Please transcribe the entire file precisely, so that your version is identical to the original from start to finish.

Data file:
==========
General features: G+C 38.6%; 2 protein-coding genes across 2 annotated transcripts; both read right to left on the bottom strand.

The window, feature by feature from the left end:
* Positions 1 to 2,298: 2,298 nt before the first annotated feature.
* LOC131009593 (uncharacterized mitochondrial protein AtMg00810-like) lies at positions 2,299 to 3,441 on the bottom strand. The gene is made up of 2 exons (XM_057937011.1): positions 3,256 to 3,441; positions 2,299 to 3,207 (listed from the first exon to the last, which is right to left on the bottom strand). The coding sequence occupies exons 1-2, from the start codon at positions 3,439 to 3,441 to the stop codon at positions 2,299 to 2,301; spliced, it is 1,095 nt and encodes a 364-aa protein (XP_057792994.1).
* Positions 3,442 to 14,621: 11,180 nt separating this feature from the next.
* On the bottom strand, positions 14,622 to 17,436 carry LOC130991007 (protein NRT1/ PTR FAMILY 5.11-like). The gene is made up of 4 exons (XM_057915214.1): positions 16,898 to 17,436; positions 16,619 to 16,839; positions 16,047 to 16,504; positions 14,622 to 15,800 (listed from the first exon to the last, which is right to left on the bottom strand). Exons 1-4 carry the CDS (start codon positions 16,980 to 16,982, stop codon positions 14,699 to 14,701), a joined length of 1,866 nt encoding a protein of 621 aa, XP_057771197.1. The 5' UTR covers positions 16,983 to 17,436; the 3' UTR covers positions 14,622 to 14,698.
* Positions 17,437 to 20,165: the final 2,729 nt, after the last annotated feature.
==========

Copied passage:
General features: G+C 38.6%; 2 protein-coding genes across 2 annotated transcripts; both read right to left on the bottom strand.

The window, feature by feature from the left end:
* Positions 1 to 2,298: 2,298 nt before the first annotated feature.
* LOC131009593 (uncharacterized mitochondrial protein AtMg00810-like) lies at positions 2,299 to 3,441 on the bottom strand. The gene is made up of 2 exons (XM_057937011.1): positions 3,256 to 3,441; positions 2,299 to 3,207 (listed from the first exon to the last, which is right to left on the bottom strand). The coding sequence occupies exons 1-2, from the start codon at positions 3,439 to 3,441 to the stop codon at positions 2,299 to 2,301; spliced, it is 1,095 nt and encodes a 364-aa protein (XP_057792994.1).
* Positions 3,442 to 14,621: 11,180 nt separating this feature from the next.
* On the bottom strand, positions 14,622 to 17,436 carry LOC130991007 (protein NRT1/ PTR FAMILY 5.11-like). The gene is made up of 4 exons (XM_057915214.1): positions 16,898 to 17,436; positions 16,619 to 16,839; positions 16,047 to 16,504; positions 14,622 to 15,800 (listed from the first exon to the last, which is right to left on the bottom strand). Exons 1-4 carry the CDS (start codon positions 16,980 to 16,982, stop codon positions 14,699 to 14,701), a joined length of 1,866 nt encoding a protein of 621 aa, XP_057771197.1. The 5' UTR covers positions 16,983 to 17,436; the 3' UTR covers positions 14,622 to 14,698.
* Positions 17,437 to 20,165: the final 2,729 nt, after the last annotated feature.